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Monday, March 28, 2016

PNW Spring Gardening, March 28, 2016

I wanted to present some views of how I deal with early spring gardening challenges, I'm sure it only scratches the surface.;-)  Today I am linking with-

Today's flowers hosted by Denise

Saturday's Critters hosted by Eileen

I'd Rather B' Birdin' hosted by Hootin' Anni'

In a Vase on Monday hosted by Cathy

Macro Monday 2 hosted by Gemma and Mystical Magical Teacher

Ideally I should have mulched all my grow beds with leaves last fall, but it didn't get done much because last year I injured my knees in the spring, pulling a large Rubbermaid cart uphill heavily loaded with branches, work I have for 22 years here, with lots of cedar trees that continually grow downward to modestly cover their knees.  Then July 4 I severely injured my R knee, it would not bend nor bear much weight, while trying to pull up a buried soaker hose.  All the heavy gardening and/or age and arthritis has eroded the cartilage in my knees.  I had to slowly recover flexibility and strength over 3 months.  I took supplements that helped so every week I could lift my foot a little more.  I wore braces on both knees and used walkers, I limited my gardening activities severely to the level I could tolerate and still grow my vegetables and flowers, and watered and weeded a new lawn in a large area.

My husband built me a handy gardening seat so I could sit and scoot along a row, which is nice for my knees.  The box flips for a flat sitting surface.  The handles help me push up.  It is heavy to push around though, but great for working on. long rows.

At the 3 month point I stopped wearing the braces which I decided were becoming an irritant, and could walk normally, but not completely pain-free.  But over winter with lots of rest and without the gardening chores, I am pretty much pain-free as well; I swim and can walk fast.  The challenge is to see if I can restrict my activities to what my knees can handle.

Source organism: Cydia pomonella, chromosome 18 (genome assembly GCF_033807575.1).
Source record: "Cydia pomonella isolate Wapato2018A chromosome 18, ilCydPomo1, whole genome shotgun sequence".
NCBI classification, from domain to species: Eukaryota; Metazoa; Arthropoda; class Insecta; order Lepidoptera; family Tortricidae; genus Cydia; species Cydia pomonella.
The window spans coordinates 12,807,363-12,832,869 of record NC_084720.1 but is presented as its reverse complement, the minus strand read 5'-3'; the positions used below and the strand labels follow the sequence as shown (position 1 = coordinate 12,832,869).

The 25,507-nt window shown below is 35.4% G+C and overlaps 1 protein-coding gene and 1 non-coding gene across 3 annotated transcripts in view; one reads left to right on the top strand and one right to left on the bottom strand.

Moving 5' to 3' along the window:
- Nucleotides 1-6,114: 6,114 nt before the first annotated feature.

So back to gardening, one of my most useful tools is the plastic tunnel cover, 18' long.  I use it when I start working up beds to keep the nearly constant rain off my beds, fall to spring is our rainy season which can mean rain daily.

I will use them to dry beds before planting tomatoes and later vegetables too, and put them on the weeded soil to keep the soil 10º warmer so I can plant earlier.

I have been cutting weeds off with a knife or a hand mattock which gets out roots better, or a shovel for deep weeds.  Formerly I would have mattocked a bed in a single session, but feel like swinging the heavy mattock (2.5lb or little over a kilo)  is not good for my knees.  I once had a Mantis tiller but it wrapped all the weeds around the tines and was a mess to clean out, and bucked like a bronco.  Ouch.   And I read that tillers ruin the soil structure and cause hardpan.  So here I am.

I'm making progress, I got a strip done and planted peas, fava beans, and sweet peas.  I'm experimenting with times, I also planted rows of these on February 10.  They took nearly a month to come up but are growing now, though I had to fill in where some did not grow.



I will compare the two groups for which time is more effective.  BTW I grow what is called snap peas, they have thick tender edible pods and fill up with nice peas.  You can eat the whole thing raw in salads or cooked.  I've also grown snow peas, but while they are all edible, Asians usually pick the wide pods before the seeds develop for stir fries, and later they are still edible but can get stringy or tough, so I like snap peas better, I'm growing Super Sugar Snap and Sugar Snap for taller vines, and Cascadia, Sprint, Sugar Ann, and Sugar Daddy for short vines.

I'm beginning to pick the top flower buds from the kale plants planted last July.  They are very tender, and picking makes them branch from all the axils so next time there will be several per plant, which continue as long as I keep them picked, then I let them flower for the bees.

Now for my finds in the garden for In a Vase on Monday, lots of flowers are blooming now, but I just had to pick some white Hyacinths, and could find some blue for a good companion, a Pulmonaria, here in my gold trimmed pony passed along from my MIL-

Easter gives us a reminder and new beginning of grace every year, making me think of the promise inside an egg of new life-




I was pleased to see the Hyacinths return this spring when some other bulbs didn't.  The fragrance is wonderful.

The Pulmonarias are a wonderful long-lasting addition to a shade garden, coming up in spring with their gorgeous variable silvery patterned foliage, and self-sowing with unique new patterns, plus a range of colors from purple-